Opinions
General Surveys
Banking Executives
Accountants
Convincing Top Management
Research
MIT Sloan School
New York University
Claremont Business School
Cambridge University
Research Surveys
University of Pittsburgh
Index Group
The "Hawthorne Effect" and Computers
Chapter 17 - A Guide to Advice
Systems Assessment Indicators
Contribution to the Business
Resources
Business Alignment
Sampling Of Customer Opinions
Benefit Estimating Software
"Blockbuster" Projects
Faith and Visions
Loss Avoidance Anecdotes
A Good Story Does not Necessarily Equal Profits
Phenomenal Valuations
Over-attribution
Retrospective Valuation
The Attractions of Phenomenal Valuations
The Group Estimating Method
Critical Success Factors
Classification Frameworks
Descriptive Frameworks
Prescriptive Frameworks
Grid Positioning and Ranking
Decision Trees
Information Economics
Economic Impact Worksheet
Benefits Estimates
Risks and Intangibles
How Difficult is the P.B.T. Method to Perform?
Comprehensive Solutions
The ISIS Methodology
Concerns about Bias
Chapter 18 - Computers and Productivity
Productivity Computations
Productivity Indicators
National Productivity Base Period Indexing
Company Productivity Base Period Indexing
Productivity Calculations
Applying Value-Added Productivity
National Productivity Indicators
How Reliable are the Productivity Indicators?
Difficulties in Productivity Measurement
"White-collar" Productivity
A Micro-economic Point of View
Measurement Reforms
Revenue per Employee Comparisons
Value-Added Comparisons
Implications
Productivity Comparisons of U.S. vs. Japanese Firms
Revenue per Employee Comparisons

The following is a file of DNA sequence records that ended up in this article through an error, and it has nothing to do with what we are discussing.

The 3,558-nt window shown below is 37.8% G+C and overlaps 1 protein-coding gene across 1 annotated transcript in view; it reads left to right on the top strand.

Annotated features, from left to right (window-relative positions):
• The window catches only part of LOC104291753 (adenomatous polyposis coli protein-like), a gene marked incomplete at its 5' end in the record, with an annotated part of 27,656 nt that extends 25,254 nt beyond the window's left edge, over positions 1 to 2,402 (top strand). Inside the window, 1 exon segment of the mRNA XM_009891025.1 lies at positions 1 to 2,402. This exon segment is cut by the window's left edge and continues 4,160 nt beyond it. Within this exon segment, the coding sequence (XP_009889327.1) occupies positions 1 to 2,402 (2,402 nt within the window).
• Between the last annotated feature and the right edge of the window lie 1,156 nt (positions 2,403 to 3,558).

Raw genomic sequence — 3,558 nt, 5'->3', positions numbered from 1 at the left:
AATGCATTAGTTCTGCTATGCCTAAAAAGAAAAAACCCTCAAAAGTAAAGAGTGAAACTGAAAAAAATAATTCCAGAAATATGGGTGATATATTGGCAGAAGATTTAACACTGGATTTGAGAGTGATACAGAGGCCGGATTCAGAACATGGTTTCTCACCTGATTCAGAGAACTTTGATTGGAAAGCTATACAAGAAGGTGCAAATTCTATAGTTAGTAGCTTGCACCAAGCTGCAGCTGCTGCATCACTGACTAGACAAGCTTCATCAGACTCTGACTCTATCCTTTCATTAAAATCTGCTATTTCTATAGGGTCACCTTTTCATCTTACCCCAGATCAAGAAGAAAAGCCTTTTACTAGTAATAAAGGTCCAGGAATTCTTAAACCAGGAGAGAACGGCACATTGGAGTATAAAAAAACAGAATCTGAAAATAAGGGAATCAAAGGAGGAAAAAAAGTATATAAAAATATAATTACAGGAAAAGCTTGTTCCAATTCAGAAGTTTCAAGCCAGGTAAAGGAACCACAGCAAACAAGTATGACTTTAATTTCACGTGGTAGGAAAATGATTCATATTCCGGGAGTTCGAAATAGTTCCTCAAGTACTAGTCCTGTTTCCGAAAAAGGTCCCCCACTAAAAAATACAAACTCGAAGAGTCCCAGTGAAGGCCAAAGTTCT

Conventional and Value-Added Comparisons
About Productivity Comparison Methods
Information Technology and US Productivity
The Effectiveness of Computer Capital in Manufacturing
The Effectiveness of Computer Capital in Services
Views About Productivity and Computers
Administrative Effects of Government
The Internal Revenue Service
The Social Security Administration
Food and Drug Administration
Pension Administration
Medical Care
Legislative Cost Generation
The Effects of Litigation
The Costs of Variety
Computers and the Business Cycle
Chapter 19 - Financial Guidelines
Realizing Business Value
How to Identify Opportunities
Cost Reduction
Cost displacement
Revenue Growth
Cost Avoidance
Performance Improvement
Risk Reduction
Relationship Redesign
Competitive Gains
Competitive Survival
How to Measure Results?
Direct Benefits
Indirect benefits
Inferred Benefits
How to Manage for Business Value?
Development Budgeting and Planning
Strategic Investments
On Justification
Systems Planning
Controlling Systems Design
Traditional Methods - Design First
Empirical Methods - Implement First
Executive Responsibilities
Make vs. Buy Decisions
Chapter 20 - A Policy Checklist
Policy Formulation
Role of Information Resources Management Policy
Scope of Information Resources Management
Information Resources Management Organization
Information Resources Policy and Execution
Information Technology Policy and Execution
Information Management Audit
Systems Design and Organization Structure
Information Systems Policy Guidance
Managing Planning
Information Technology and Business Plans
Planning Methods
Strategic Directions
Strategic Diagnosis
Planning Targets
Managing Information Systems Development
Information Systems Architecture
Common Information Systems
Communications Orientation
Data Entry
Managing Results
Investment Control Practices
Operating Control Methods
Pricing of Information Technology Services
Security and Safety
Managing People
Work Design
Applications Design
Executives' Technical Know-how
Management Training
Employee Training
Preservation of Technical Skills
Managing Relationships
Managing Projects
Proposal Justification
Managing Quality
Information Technology Policy Guidance
Adherence to Standards
Design Principles
Containing Technology Risks
Concluding Remarks

(c) Copyright 1997, Strassmann, Inc.